since that first experience, the anthropology conference has come to mean different things to me. it has meant presenting my research and hearing others present theirs. for a couple of stressful years, it also meant enduring the university job interviews.
this year was different. i felt compelled to go so that i could "network" and maybe get some good advice about how to spend my next few years as a junior professor. i'm not that great at networking, but i did talk to some people who did give me some helpful advice. actually the advice was all the same--"write!" and then one of my friends peer pressured me into talking to some university press editors about my non-existent book manuscript (thanks, ronda!). i admit that i felt a little overwhelmed by the weekend, which is probably why i said yes to a night of mojitos and dancing the last evening of the conference.
now, back in california, i am winding down the quarter and preparing for the holidays. i am processing all of the advice, but tucking away my big academic ambitions for the new year.
during the middle of last week i found myself staring into the eyes of a deadline. this fall i'm applying for postdoctoral fellowships so that i can take some time off of teaching to write my book.
of coruse, every application requires a statement of research. these essays usually require you to say, very succinctly, what is your project, what is the status of your research, what you will be doing during your time on the fellowship, and why your project is important (its significance).
i confess that i've been struggling with the fellowship applications. i think that because i've let go of my writing (no blogging, no journaling, certainly no academic writing) i'm having a difficult time articulating my project. i frequently find myself at an utter loss for words.
deadline looming, i found myself that day agonizing over each phrase of my statement of my research and plagued by self-doubt. suddenly my phone rang. i saw from the caller ID that it was a woman i know from south texas.
she is an artist and gallery manager in the rio grande valley that i met recently because of a paper i wrote about border art. though we most often talk about art, she has also expressed an interest in my research in south texas, because my field site is her home town. in fact, a couple of months ago, she asked if she could have a copy of my dissertation to reference for a paper she was writing.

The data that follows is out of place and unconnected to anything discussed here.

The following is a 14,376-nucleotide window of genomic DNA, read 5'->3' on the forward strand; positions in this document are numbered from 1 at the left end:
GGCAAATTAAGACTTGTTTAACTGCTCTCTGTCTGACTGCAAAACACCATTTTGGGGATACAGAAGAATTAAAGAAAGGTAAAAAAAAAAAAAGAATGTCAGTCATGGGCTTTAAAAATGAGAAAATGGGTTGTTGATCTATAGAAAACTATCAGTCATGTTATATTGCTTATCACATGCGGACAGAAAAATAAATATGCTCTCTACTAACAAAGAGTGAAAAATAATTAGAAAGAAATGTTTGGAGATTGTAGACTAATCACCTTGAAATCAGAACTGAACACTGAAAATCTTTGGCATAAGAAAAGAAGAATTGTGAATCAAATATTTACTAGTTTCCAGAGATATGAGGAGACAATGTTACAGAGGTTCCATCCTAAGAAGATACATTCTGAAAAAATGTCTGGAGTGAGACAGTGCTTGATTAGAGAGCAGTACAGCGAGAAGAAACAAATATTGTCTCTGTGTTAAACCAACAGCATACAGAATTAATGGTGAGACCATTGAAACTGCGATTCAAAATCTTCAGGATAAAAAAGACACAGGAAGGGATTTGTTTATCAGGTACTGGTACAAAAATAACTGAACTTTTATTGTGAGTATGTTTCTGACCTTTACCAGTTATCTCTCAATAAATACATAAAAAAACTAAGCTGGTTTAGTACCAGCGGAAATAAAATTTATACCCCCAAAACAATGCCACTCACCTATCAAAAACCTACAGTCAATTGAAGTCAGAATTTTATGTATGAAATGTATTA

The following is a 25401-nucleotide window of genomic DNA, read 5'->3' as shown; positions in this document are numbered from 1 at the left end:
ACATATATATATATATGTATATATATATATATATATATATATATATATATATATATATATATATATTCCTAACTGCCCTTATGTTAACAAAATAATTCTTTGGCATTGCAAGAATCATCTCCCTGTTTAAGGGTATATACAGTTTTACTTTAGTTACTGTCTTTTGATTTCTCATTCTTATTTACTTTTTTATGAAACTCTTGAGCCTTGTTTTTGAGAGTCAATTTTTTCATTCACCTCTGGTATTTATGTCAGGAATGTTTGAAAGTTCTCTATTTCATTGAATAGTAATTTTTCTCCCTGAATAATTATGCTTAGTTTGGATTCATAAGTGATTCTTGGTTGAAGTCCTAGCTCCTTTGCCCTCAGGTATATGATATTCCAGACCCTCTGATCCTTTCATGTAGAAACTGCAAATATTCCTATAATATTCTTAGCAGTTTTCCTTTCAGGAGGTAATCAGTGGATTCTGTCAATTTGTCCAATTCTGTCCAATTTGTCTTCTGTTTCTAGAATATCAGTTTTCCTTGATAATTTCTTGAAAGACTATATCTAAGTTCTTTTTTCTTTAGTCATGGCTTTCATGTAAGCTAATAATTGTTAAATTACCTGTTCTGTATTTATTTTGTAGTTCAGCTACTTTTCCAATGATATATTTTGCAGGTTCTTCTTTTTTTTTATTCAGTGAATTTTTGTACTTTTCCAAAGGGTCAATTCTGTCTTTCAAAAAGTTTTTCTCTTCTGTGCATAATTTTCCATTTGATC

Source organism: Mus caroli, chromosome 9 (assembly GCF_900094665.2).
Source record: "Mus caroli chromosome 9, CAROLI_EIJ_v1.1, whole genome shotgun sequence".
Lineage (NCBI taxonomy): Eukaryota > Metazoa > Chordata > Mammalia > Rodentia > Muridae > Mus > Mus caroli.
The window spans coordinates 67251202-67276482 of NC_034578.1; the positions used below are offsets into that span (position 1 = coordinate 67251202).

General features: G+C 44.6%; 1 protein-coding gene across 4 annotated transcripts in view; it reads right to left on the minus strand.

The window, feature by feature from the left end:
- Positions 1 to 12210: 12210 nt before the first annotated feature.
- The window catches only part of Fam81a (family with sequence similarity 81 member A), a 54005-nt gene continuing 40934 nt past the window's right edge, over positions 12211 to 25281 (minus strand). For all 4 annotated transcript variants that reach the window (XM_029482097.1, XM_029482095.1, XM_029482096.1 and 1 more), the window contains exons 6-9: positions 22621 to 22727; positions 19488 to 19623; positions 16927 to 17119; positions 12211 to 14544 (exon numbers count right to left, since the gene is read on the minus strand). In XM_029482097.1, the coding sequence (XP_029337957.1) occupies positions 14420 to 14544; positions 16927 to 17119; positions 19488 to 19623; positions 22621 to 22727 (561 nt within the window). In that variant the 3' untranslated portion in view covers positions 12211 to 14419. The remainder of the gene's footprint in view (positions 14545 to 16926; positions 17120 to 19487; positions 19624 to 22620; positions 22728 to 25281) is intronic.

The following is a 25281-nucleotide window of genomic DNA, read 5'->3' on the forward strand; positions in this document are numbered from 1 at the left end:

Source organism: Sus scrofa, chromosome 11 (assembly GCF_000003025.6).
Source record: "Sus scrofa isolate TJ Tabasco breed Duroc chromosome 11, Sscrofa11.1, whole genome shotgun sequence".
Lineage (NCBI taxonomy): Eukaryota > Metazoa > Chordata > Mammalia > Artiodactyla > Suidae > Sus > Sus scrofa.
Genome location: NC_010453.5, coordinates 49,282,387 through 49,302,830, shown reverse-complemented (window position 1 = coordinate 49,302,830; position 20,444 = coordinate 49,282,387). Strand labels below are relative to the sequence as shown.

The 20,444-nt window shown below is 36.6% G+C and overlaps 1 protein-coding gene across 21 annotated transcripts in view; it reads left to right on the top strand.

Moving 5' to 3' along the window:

that day on the phone she told me that she had read my dissertation and had been "riveted." my jaw dropped. first of all, the only people that have read my entire dissertation (apart from my committee members) have been my dad and joseph. second of all, riveted?
she told me that she recognized the people and the stories that i had written and said that it was great to see it all laid out in an academic paper. she shared some anecdotes about her experiences with some of the issues that i speak to in my research. her main reason for calling, however, was to brainstorm about how some of the concepts that i cover in my dissertation could be extended and/or translated to some of the art projects that she is currently undertaking.
what serendipity that as i was writing about my project in south texas, a woman from there should call me and tell me that my work was good and meaningful.
i wish that i could say that after the phone call, all the right words came to mind and that i wrote a brilliant research proposal, but no. it was still a long couple days of writing and revision. nonetheless, i was encouraged and felt a little more faith in myself that afternoon.